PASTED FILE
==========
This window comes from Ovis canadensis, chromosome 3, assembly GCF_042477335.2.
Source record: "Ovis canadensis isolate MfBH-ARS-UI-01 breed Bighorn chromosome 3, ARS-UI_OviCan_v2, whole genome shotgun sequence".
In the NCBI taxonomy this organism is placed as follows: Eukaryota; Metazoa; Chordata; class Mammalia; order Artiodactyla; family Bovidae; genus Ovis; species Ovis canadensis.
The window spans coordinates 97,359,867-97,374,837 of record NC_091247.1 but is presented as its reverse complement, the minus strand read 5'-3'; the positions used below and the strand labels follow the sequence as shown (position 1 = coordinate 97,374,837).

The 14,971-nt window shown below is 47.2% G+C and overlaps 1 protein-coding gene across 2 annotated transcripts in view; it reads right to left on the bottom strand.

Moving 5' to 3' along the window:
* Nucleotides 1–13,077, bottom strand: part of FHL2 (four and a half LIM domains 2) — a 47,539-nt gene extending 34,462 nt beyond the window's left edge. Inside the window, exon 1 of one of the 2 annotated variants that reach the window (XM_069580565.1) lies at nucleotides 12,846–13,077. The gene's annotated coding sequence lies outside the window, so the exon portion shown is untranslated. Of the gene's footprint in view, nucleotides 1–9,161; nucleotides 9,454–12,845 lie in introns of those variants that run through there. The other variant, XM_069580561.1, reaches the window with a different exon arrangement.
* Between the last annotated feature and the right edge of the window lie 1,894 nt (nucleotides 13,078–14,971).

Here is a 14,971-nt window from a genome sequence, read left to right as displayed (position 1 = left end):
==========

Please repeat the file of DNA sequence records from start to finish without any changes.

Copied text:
This window comes from Ovis canadensis, chromosome 3, assembly GCF_042477335.2.
Source record: "Ovis canadensis isolate MfBH-ARS-UI-01 breed Bighorn chromosome 3, ARS-UI_OviCan_v2, whole genome shotgun sequence".
In the NCBI taxonomy this organism is placed as follows: Eukaryota; Metazoa; Chordata; class Mammalia; order Artiodactyla; family Bovidae; genus Ovis; species Ovis canadensis.
The window spans coordinates 97,359,867-97,374,837 of record NC_091247.1 but is presented as its reverse complement, the minus strand read 5'-3'; the positions used below and the strand labels follow the sequence as shown (position 1 = coordinate 97,374,837).

The 14,971-nt window shown below is 47.2% G+C and overlaps 1 protein-coding gene across 2 annotated transcripts in view; it reads right to left on the bottom strand.

Moving 5' to 3' along the window:
* Nucleotides 1–13,077, bottom strand: part of FHL2 (four and a half LIM domains 2) — a 47,539-nt gene extending 34,462 nt beyond the window's left edge. Inside the window, exon 1 of one of the 2 annotated variants that reach the window (XM_069580565.1) lies at nucleotides 12,846–13,077. The gene's annotated coding sequence lies outside the window, so the exon portion shown is untranslated. Of the gene's footprint in view, nucleotides 1–9,161; nucleotides 9,454–12,845 lie in introns of those variants that run through there. The other variant, XM_069580561.1, reaches the window with a different exon arrangement.
* Between the last annotated feature and the right edge of the window lie 1,894 nt (nucleotides 13,078–14,971).

Here is a 14,971-nt window from a genome sequence, read left to right as displayed (position 1 = left end):